ACA Urges Passage of the DRIVE-Safe Act

ACA Supports the DRIVE-Safe Act

Earlier this month, ACA sent a letter to members of Congress in support of the DRIVE-Safe Act (S.659). The legislation would help to alleviate the nationwide shortage of commercial drivers by providing younger drivers with the opportunity to enter the industry with enhanced safety training for emerging members of the transportation industry. ACA was among more than 100 associations and organizations that signed the letter in support of DRIVE-Safe Act passage.

In the April 14 letter to Congressional members, ACA and its cosignatories asked that the legislation be included in a major infrastructure legislative package and/or surface transportation reauthorization bill, as the Senate Committee on Commerce, Science and Transportation and the House Committee on Transportation and Infrastructure take up that work.

Last year, the bipartisan legislation garnered the support of more than one third of the House and Senate in the 116th  Congress. The bill has a companion bill in the House of Representatives, H.R.1745.

Seventy percent of the nation’s freight is carried by commercial trucks, and while demand is projected to increase over the next decade, the threat posed by the driver shortage stands to disrupt the continuity of the supply chain. This is especially problematic as the nation and economy recover from the monumental impacts of the COVID-19 pandemic. Yet as the economy strengthens, motor carriers are having difficulty finding the drivers they need to handle growing capacity. According to a recent American Trucking Association estimate, the nation needs an additional 60,800 truck drivers immediately, a shortage that is expected to grow to more than 160,000 by 2028, the letter noted.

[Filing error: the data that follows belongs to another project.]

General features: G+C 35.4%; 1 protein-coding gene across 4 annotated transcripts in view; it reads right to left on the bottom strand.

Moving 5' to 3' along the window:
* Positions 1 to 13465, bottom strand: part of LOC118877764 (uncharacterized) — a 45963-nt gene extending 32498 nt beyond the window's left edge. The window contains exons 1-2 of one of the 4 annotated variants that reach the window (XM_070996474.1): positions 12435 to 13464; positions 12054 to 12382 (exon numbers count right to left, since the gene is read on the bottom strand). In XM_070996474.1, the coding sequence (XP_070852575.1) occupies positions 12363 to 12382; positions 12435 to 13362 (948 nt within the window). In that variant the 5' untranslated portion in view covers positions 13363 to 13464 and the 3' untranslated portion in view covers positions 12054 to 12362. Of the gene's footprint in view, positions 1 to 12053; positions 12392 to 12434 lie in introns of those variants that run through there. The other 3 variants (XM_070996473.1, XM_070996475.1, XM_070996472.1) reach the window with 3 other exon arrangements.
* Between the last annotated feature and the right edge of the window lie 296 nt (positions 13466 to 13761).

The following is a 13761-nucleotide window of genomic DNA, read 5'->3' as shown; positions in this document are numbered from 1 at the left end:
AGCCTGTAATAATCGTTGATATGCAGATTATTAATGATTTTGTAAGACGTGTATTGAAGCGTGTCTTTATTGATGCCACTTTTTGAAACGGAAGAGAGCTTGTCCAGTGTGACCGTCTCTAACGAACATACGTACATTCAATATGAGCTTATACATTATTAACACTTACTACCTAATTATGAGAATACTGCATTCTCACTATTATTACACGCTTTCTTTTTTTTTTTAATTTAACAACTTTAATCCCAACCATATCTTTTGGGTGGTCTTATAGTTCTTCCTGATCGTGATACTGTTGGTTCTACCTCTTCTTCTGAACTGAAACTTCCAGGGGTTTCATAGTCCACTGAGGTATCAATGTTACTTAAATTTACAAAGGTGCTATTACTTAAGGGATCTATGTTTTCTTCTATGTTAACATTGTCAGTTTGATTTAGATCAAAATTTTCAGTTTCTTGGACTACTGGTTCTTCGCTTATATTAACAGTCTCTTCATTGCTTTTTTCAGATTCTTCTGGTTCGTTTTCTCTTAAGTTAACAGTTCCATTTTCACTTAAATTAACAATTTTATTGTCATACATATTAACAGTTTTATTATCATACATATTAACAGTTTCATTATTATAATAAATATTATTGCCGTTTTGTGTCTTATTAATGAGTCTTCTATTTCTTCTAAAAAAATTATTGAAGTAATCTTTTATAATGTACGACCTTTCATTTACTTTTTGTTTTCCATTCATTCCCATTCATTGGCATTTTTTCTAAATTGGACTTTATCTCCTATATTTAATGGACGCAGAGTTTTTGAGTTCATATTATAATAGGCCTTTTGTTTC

In many supply chains, companies are being forced to increase prices to account for higher transportation costs. This will ultimately result in higher prices for consumers on everything from electronics to food.

While 48 states currently allow drivers to obtain a commercial driver’s license at 18, they are prohibited from driving in interstate commerce until they are 21. The DRIVE-Safe Act would create a two-step apprenticeship program to allow these younger drivers to enter the industry safely. Candidates would be accompanied in the cab by experienced drivers for a total of 400 hours of additional training.

Notably, trucks used in the program would be required to be outfitted with the latest safety technology including active braking collision mitigation systems, forward-facing event recording cameras, speed limiters set at 65 miles per hour or less and automatic or automatic manual transmissions. Professional drivers training within the program are also required to be accompanied by an experienced driver throughout the process.

“The DRIVE-Safe Act will help our nation’s freight continue to move while preserving and enhancing the safety of our highway system,” the letter states. “It will help fill desperately-needed jobs and provide younger Americans with the opportunity to enter a profession with a median salary of $54,585, plus health and retirement benefits. And it will bolster and support our nation’s supply chain, which is an issue of heightened urgency as our nation recovers from the COVID-19 pandemic.”

ACA hopes to work with coalition partners and Congress to enact this important legislation.

Contact ACA’s Heidi McAuliffe for more information.

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